It is better to produce than to consume

A slack hand causes poverty,
but the hand of the diligent makes rich.
He who gathers in summer is a prudent son,
but he who sleeps in harvest is a son who brings shame.
Proverbs 10:4-5 ESV

Is there anything more depressing than advertisements that run on cable news? I’m speaking specifically of the happy retirement type. These ads attempt to convince us that the American dream is to retire early to a senior center in Florida where one can enjoy days full of golf, Viagra, and Mazda Miatas. Such is one sad interpretation of the good life.

The assumption embedded in this hypothetical American dream is that consuming is better than producing. We are happier when we’re consuming products and services. Live to buy the condo, the golf clubs, the car, and the sex aids. You’ve really made it when you don’t have to lift a finger for anyone else. In fact, the most heroic thing you can do is to walk off the job, giving a middle finger to the man on the way out. Be a slave no more!

When we put the American retiree vision of the good life in these stark terms it sounds ridiculous. But subtle versions of this story are ubiquitous in our culture. We dream of being served, not of serving. We dream of being comforted, not of comforting. We dream of being loved, not of loving. Even the popular meme implores us to “find you someone who loves you like . . . .”

We tell our kids that it is better to give than to receive, but do we live like we mean it? Most of the time, the answer is no. Our sinful hearts tell us that we deserve a little service or some shopping therapy now and then, which means now and often. This contagion is not only a rich man’s dilemma. The welfare state is built on the assumption that non-producers are entitled to consume. America’s mandatory wealth transfers extend far beyond what is necessary for survival.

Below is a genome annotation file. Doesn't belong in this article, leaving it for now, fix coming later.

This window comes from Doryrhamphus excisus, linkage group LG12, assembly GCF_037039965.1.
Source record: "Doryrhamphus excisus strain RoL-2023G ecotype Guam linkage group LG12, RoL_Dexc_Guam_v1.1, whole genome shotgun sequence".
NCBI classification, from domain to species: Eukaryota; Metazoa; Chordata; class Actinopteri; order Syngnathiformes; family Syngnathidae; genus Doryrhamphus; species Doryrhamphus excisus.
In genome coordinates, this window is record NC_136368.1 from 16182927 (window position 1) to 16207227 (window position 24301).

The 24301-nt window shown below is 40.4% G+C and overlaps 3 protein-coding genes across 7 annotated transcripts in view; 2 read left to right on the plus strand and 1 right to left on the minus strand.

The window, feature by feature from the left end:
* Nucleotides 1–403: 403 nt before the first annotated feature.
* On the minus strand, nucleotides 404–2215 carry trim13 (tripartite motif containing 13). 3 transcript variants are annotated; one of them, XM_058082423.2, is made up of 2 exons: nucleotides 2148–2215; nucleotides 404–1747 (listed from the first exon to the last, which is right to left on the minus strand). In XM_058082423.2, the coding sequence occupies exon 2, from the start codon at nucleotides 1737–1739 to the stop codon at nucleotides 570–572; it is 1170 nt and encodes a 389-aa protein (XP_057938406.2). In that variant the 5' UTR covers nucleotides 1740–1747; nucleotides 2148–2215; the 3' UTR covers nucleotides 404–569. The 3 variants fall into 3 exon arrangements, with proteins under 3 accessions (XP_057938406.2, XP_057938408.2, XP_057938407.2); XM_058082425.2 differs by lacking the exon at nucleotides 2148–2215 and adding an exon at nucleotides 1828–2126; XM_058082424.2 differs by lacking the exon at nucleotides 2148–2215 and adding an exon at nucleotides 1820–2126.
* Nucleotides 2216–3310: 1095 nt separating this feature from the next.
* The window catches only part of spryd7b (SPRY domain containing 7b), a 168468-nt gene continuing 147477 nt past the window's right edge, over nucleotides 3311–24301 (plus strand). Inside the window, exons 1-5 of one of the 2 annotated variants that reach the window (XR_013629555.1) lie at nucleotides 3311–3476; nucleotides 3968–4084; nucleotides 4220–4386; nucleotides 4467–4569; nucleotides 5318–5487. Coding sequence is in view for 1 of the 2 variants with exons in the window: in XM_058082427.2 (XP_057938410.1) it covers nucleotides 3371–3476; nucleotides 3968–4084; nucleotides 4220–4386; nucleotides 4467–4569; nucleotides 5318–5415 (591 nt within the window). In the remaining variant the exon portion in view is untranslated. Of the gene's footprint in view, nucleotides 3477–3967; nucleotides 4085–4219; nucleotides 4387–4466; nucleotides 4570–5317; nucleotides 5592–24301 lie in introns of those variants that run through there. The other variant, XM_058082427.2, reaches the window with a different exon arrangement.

We all have insatiable appetites for the world’s goods. Contentment is not a feature of this consumer-obsessed vision of the good life. In the end, retiring early in Florida or spending too much time at a Caribbean resort will leave us unsatisfied. We’re meant to produce. Stated better: we’re meant to live in community and to serve one another. A life that is lopsided with consumption is unwholesome.

Very few people have the requisite character to work too hard and to produce too much. We know workaholics when we see them, but I am certain that we’re overstating and overestimating the problem of too much production.

Usually, the negative aspects of working too much stem from the root of selfishness. It is not virtuous to obtain too much debt or to covet things. It is not virtuous to stall or waste time at the office in order to avoid the wife and kids at home. These types of work problems may look like workaholism, but they actually are sins of a different category.

It is good to have a diligent hand and to gather in summer. It is good to be as productive as we possibly can be. As more than a good father, the Lord has already set aside a sabbath for us. Would we better remember the sabbath day if we spent more of our week working and producing? The Fourth Commandment controversies dissipate if we truly can’t produce any more and actually need the rest from our labors and recreations.

I often think about what it means to produce and to live a good life in service to my neighbor. One’s employment is a big part of this, but it isn’t the only part. The verb “produce” covers various forms of work. Many stay-at-home parents are wildly more productive than the bored white collar worker who spends his day pushing out email. What a wonderful blessing it would be to store away plenty during the harvest years in order to volunteer or to take lower paying work later in life.

There is much here that remains to be explored, but the bottom line is that producing is better than consuming. A life spent examining service and productivity is much better than a life spent obsessing over consumption. Production is neighbor-focused. Consumption is self-focused.

Make the meal; mow the lawn; teach the permanent things; write a poem; lend a hand; rest on the sabbath.

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